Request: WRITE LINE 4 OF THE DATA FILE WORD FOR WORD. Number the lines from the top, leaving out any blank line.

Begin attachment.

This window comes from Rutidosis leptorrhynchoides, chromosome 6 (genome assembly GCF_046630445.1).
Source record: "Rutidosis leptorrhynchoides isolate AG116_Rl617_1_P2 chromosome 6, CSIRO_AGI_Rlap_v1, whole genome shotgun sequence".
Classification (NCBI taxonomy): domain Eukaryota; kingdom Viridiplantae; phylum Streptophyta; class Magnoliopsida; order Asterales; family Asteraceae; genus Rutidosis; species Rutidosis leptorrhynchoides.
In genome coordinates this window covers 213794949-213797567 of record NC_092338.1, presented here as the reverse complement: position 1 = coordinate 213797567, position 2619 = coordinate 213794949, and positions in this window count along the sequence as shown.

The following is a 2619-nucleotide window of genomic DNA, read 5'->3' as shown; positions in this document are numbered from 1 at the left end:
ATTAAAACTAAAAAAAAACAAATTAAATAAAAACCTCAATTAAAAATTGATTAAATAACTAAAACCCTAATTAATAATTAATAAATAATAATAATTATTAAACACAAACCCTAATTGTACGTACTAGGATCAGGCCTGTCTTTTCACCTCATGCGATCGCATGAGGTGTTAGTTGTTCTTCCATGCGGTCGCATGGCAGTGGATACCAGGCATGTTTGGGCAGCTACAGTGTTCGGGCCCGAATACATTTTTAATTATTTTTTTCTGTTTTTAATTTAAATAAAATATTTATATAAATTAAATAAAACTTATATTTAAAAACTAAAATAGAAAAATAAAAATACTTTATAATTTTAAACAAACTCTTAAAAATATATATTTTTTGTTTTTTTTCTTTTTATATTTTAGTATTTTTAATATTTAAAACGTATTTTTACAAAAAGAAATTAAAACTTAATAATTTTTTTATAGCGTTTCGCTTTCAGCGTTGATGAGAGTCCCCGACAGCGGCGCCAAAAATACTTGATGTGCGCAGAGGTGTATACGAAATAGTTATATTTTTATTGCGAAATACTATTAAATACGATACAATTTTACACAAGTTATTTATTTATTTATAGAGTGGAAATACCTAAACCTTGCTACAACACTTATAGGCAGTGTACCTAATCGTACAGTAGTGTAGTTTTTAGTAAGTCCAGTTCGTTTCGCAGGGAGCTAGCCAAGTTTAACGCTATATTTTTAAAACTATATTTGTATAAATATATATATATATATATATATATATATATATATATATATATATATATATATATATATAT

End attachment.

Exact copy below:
In genome coordinates this window covers 213794949-213797567 of record NC_092338.1, presented here as the reverse complement: position 1 = coordinate 213797567, position 2619 = coordinate 213794949, and positions in this window count along the sequence as shown.